Blessed Luigi Beltrame Quattrocchi: Catholic Gentleman – Part 1

On October 21, 2001, an estimated 50,000 men, women and children defied threatening weather to crowd St. Peter’s Basilica and Square in Rome as Pope John Paul II declared as “blessed” Luigi and Maria Beltrame Quattrocchi, the first beatified married couple of the Church. To the assembly, the Holy Father stated:

“Maria and Luigi were beatified as a married couple. They are not ‘clerics or religious,’ they are lay people and they are married with children. They symbolize all married couples who have lived and still live today in their married life ‘the holiness’ which is the call of all Christians….

This couple lived married love and service to life in the light of the Gospel and with great human intensity. With full responsibility they assumed the task of collaborating with God in procreation, dedicating themselves generously to their children, to teach them, guide them and direct them to discovering his plan of love. From this fertile spiritual terrain sprang vocations to the priesthood and the consecrated life, which shows how, with their common roots in the spousal love of the Lord, marriage and virginity may be closely connected and reciprocally enlightening….

Drawing on the word of God and the witness of the saints, the blessed couple lived an ordinary life in an extraordinary way. Among the joys and anxieties of a normal family, they knew how to live an extraordinarily rich spiritual life….”


Born in Catania, Sicily in 1880, Luigi Beltrame was adopted at age 11 by his childless uncle Luigi Quattrocchi and wife, due to which the young man added “Quattrocchi” to his surname. He received a law degree from La Sapienza University in Rome and worked as an attorney for the Inland Revenue department. Blessed Luigi’s children related that their father was always a man of great honesty and integrity, but his faith was not exceptionally strong in his earliest years. After meeting Maria Luisa Corsini at her family’s home in Florence, however, Luigi’s interior life took a decided turn.

Maria, born 1884 to one of Italy’s most illustrious princely families, was erudite and urbane but also cultivated a deep spirituality. Her collateral ancestors included St. Andrew Corsini, Pope Clement XII (born Lorenzo Corsini) and three Corsini Cardinals, in addition to Roman Princes, Counts Palatine and Grandees of Spain.  A lover of peace, sensitive Maria, as a child, would place a small olive leaf under her parents’ napkins at table to express her desire that her short-tempered military father and domineering mother would not quarrel.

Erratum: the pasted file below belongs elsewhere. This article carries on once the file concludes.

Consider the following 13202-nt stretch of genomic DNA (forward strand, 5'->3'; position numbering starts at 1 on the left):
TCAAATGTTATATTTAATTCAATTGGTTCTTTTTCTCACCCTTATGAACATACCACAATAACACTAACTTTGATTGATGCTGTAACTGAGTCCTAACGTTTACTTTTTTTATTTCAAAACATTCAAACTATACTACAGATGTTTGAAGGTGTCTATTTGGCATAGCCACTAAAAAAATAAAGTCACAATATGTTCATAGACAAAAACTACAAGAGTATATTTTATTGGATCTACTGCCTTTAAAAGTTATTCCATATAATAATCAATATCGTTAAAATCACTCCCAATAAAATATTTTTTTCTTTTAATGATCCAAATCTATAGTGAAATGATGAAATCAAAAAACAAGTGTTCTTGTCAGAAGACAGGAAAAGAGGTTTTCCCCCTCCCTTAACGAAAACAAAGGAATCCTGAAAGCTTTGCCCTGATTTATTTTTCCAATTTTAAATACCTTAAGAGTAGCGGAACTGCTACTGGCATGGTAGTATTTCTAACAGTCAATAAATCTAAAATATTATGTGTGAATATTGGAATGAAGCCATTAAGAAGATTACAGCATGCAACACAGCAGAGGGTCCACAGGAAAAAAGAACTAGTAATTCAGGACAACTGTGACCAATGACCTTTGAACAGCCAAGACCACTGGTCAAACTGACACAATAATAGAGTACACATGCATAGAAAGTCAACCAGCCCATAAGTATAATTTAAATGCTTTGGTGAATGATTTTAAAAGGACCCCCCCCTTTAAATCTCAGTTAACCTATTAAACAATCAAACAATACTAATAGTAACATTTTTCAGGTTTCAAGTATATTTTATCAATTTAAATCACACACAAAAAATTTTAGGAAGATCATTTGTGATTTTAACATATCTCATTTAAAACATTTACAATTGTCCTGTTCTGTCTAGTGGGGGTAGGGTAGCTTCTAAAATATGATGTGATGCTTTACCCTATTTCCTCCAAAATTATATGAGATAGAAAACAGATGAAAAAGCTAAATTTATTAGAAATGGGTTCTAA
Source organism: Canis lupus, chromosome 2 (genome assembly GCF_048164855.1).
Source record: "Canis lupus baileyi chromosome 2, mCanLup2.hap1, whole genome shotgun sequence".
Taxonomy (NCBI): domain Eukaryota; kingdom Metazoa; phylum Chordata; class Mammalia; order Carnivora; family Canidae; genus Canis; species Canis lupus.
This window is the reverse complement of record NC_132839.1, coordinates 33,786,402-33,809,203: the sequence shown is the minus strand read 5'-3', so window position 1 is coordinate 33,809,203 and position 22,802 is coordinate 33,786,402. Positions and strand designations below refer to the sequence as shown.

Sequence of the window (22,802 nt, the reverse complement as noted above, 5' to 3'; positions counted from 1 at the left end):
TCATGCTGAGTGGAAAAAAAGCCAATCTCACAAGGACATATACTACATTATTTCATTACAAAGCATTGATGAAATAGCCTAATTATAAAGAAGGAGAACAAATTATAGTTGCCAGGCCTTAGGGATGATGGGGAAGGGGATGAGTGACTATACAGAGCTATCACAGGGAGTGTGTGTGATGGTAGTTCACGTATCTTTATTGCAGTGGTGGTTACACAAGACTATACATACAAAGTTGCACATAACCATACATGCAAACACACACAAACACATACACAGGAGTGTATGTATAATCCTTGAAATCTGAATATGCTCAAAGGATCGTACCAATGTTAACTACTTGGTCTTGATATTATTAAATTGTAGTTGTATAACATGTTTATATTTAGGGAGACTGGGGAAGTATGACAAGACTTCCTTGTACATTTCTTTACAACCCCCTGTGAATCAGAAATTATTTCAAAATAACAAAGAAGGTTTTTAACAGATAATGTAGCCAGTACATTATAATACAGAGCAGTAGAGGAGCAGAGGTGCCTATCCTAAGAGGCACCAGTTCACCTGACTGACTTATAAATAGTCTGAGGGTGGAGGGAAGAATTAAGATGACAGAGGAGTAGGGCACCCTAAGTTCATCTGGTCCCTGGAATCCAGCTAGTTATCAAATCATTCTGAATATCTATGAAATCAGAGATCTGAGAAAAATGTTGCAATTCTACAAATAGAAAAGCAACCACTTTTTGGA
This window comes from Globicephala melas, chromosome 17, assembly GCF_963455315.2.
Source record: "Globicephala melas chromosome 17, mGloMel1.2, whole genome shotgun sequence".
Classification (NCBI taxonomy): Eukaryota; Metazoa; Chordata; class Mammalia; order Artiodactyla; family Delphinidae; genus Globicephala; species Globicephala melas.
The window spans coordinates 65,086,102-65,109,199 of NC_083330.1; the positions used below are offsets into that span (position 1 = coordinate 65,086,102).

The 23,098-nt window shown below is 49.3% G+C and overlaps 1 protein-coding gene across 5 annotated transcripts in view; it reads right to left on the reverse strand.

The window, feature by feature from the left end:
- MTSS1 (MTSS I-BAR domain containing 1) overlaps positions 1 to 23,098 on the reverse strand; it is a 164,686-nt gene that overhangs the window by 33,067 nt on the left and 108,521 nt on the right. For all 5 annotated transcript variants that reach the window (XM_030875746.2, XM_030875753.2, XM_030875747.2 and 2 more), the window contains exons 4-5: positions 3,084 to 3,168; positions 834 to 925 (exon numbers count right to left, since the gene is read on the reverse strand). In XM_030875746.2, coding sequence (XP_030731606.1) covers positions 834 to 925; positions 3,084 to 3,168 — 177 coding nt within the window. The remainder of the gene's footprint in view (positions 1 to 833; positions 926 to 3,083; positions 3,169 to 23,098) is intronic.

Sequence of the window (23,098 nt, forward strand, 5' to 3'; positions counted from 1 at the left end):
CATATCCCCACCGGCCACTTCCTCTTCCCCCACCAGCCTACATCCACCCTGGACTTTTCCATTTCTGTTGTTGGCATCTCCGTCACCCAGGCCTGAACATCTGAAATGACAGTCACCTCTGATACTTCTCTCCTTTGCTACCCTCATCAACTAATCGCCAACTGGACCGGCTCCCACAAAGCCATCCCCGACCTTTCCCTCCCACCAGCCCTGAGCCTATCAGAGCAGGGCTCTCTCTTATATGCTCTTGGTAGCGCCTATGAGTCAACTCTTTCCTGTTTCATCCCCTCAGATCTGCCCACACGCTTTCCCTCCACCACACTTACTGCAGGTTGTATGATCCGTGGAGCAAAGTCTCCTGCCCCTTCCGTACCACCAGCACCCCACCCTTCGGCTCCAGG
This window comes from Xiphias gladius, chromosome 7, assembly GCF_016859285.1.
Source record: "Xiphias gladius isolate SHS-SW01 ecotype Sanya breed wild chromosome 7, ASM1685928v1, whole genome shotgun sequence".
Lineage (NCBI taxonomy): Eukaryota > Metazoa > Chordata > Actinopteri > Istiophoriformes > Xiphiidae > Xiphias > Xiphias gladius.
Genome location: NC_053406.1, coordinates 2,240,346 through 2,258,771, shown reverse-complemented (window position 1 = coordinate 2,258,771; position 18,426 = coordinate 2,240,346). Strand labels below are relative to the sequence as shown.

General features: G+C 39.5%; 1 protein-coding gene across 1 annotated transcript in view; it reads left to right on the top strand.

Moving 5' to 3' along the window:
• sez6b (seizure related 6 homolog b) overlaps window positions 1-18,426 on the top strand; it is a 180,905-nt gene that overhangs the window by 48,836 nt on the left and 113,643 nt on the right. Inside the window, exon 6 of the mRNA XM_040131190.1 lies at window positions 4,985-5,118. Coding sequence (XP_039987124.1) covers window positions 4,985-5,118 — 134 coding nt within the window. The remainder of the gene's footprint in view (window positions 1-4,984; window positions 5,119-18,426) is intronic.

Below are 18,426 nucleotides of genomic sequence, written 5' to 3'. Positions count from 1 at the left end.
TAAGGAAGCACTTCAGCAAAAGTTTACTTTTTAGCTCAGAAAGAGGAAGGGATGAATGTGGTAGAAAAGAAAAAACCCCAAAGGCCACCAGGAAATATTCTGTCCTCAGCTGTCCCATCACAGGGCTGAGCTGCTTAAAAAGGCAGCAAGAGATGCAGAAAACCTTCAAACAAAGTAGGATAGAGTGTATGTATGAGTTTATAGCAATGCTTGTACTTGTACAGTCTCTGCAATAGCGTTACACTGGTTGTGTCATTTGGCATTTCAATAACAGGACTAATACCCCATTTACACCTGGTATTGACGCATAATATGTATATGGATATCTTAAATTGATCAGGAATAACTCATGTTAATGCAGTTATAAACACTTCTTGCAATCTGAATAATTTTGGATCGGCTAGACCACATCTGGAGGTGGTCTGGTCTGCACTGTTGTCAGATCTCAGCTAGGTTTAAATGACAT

The attraction between Maria and Luigi was immediate, as they both enjoyed literature, music, theatre, the beauty of nature and travel. When Luigi fell gravely ill in late 1904, Maria was greatly distressed and sent him an image of the Madonna of Pompeii. This event revealed to the two young people the depth of their love on each other, and they were married on November 25, 1905 in the Basilica di Santa Maria Maggiore in Rome. As their marriage progressed, Luigi grew in faith. He and Maria attended daily morning Mass together, and Luigi charmingly reserved his “Good morning!” greeting to her until the culmination of the service, as if to acknowledge that only then did the day truly begin.

Within four years of marriage, Luigi and Maria Beltrame Quattrocchi were blessed with three healthy children: Filippo, born in 1906, Stefania in 1908, and Cesare, in a difficult labor in 1909. Maria’s fourth pregnancy was life-threatening and gynecologists advised Maria and Luigi to abort the child. The Quattocchis, gazing intently upon the doctors’ Crucifix, adamantly refused an abortion and placed all their trust in God and the Virgin Mary. Maria endured dangerous hemorrhages and was bedridden for four months, and their daughter Stefania later recalled Luigi weeping as he spoke to a priest in church during that trying period. After an induced labor in the eighth month, Maria courageously gave birth to their fourth child and second daughter, Enrichetta, in 1914. One of the couple’s first acts was to thank God.

Continue with Part 2>

~ The Catholic Gentleman's Guide

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